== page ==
Federal Reserve Chairman Ben Bernanke struggled to sit down comfortably before Congress following yesterday's devastating drop in the US stock market. Shifting side to side and occasionally standing while he talked, Bernanke attempted to explain to US lawmakers the market forces responsible for the abrupt change in the US economy's performance.
The emergency joint session in Washington was called after the US stock market suffered one of the worst single-day declines since the 1987 events remembered as Black Monday. Wall Street executives were especially affected by yesterday's negative turn of events. However, a series of new safety measures were successful in helping market analysts cope with reality. Merrill Lynch President and COO Ahmass Fakahany described an automated system that locked windows above the second story and released hundreds of puppies into offices just after the stock market began its fall.
Understanding that the Fed's policy decisions are often too complex for the average economist to understand, Bernanke began his briefing with a drawing of what he termed "the market's underside." Labeling two intersecting, concave-up parabolas as the Dow Jones and the S&P500, Bernanke provided a glimpse into what has been an ugly affair for US citizens and a very personal experience for Wall Street executives.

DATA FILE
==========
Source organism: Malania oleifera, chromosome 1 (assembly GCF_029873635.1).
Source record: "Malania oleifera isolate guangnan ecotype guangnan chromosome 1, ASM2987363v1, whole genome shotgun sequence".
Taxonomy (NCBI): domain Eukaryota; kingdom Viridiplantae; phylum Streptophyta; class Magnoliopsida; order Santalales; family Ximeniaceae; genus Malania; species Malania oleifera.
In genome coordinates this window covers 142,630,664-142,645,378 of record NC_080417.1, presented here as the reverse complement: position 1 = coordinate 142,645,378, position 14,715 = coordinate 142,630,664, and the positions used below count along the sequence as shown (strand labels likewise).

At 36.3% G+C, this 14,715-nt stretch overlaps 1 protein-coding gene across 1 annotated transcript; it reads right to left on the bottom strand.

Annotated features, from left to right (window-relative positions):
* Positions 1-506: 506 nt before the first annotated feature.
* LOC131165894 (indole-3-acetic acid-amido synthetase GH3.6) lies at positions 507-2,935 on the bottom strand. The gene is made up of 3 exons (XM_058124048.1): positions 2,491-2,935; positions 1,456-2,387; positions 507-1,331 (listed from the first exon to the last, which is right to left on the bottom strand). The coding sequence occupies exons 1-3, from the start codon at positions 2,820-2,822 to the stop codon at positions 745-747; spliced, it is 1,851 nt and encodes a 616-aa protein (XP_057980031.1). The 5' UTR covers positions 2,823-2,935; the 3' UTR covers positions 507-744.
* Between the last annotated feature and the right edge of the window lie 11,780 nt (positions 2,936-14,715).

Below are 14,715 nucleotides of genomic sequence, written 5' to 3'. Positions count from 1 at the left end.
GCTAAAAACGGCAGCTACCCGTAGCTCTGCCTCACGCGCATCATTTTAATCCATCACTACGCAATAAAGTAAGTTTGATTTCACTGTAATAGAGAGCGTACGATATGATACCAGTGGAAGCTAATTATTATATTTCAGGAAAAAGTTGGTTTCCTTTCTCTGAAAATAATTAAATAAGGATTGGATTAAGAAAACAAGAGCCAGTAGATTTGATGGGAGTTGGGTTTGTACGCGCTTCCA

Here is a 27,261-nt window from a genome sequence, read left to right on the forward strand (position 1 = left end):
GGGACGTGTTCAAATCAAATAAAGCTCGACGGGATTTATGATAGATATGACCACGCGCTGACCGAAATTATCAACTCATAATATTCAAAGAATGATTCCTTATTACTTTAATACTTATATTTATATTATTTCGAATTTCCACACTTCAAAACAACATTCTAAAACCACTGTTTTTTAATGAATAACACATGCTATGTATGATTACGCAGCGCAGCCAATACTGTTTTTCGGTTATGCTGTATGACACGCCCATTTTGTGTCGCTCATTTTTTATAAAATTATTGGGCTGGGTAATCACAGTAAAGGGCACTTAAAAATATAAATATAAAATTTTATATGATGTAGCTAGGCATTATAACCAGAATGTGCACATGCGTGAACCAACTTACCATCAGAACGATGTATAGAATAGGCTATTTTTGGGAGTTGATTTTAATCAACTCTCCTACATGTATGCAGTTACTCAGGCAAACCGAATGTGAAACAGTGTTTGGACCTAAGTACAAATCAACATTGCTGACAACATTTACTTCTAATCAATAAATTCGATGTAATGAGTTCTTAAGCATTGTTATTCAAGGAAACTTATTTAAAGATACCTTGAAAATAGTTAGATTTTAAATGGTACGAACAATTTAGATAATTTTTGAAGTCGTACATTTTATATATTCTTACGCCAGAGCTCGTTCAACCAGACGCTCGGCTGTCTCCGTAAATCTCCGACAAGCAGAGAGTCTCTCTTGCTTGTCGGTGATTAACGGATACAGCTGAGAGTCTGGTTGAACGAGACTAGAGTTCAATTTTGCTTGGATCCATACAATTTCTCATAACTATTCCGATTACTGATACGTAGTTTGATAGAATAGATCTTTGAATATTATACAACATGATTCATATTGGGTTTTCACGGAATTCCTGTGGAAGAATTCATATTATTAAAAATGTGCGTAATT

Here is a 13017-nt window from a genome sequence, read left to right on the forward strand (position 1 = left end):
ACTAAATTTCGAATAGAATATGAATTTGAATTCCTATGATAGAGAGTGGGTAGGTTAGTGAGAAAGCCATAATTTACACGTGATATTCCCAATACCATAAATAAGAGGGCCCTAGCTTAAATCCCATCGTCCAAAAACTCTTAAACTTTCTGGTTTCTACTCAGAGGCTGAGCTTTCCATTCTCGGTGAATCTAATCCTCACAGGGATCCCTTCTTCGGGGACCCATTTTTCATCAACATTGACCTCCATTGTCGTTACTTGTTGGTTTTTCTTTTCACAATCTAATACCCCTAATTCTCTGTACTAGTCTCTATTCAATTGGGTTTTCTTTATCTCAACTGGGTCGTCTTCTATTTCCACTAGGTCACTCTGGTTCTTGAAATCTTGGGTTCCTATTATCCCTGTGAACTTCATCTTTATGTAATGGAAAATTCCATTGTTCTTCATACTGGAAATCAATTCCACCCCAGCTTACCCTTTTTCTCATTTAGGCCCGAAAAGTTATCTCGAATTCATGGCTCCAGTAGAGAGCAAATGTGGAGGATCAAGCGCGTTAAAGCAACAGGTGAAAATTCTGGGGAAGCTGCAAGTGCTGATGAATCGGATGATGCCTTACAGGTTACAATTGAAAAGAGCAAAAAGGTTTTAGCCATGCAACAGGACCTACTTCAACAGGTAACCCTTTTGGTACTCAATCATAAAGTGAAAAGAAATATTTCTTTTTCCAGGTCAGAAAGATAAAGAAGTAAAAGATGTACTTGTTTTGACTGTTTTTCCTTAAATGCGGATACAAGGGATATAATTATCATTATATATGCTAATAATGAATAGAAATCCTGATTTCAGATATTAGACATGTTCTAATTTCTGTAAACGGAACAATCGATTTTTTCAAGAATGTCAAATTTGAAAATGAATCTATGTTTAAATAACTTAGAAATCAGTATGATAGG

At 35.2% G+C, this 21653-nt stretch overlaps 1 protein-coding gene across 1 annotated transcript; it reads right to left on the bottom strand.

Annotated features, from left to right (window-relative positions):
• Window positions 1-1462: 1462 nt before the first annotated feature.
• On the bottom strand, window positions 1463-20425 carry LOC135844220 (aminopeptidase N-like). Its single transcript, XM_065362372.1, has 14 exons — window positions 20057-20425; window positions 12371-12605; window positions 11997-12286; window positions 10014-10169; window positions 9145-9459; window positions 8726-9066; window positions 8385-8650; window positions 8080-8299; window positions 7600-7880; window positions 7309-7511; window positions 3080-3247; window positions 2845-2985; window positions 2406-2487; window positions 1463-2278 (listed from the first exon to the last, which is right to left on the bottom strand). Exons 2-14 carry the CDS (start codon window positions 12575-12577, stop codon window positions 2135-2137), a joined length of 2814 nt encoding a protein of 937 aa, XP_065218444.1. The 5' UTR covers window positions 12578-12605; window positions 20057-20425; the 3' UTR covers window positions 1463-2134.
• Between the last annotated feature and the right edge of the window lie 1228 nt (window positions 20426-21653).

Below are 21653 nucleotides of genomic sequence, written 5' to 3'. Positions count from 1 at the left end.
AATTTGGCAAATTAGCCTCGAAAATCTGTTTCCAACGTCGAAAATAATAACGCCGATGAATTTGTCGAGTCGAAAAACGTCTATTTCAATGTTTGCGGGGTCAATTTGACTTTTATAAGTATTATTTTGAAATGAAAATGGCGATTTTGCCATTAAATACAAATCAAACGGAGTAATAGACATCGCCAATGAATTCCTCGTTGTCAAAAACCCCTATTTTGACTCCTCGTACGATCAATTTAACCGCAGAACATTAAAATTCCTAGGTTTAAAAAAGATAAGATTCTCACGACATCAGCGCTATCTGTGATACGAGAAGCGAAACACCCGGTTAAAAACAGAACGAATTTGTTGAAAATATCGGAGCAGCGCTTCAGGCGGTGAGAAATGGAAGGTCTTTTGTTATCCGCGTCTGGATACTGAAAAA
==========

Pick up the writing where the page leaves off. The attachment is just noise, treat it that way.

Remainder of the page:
"We need to look at this in real terms," said Bernanke as he modified the drawing. "It appears that the Dow Jones bore the brunt of the assault, taking two fingers, while the S&P suffered only half that force," Bernanke told a room of horrified policy makers.
Economist N. Gregory Mankiw followed Bernanke, chiding the Fed Chairman for "sitting back and letting this happen." Mankiw chose a non-graphical approach, but allowed Congress to use its imagination as he warned, "Given the market's current position, even moderate inflation could cause permanent damage."
"We will have to make sacrifices," warned Fakahany at a press conference for major investment firms later in the day.
When pushed about whether or not he was hinting at potential layoffs, Fakahany replied, "Merrill is committed to helping its employees. The bottom line is that we'll keep those puppies on the payroll."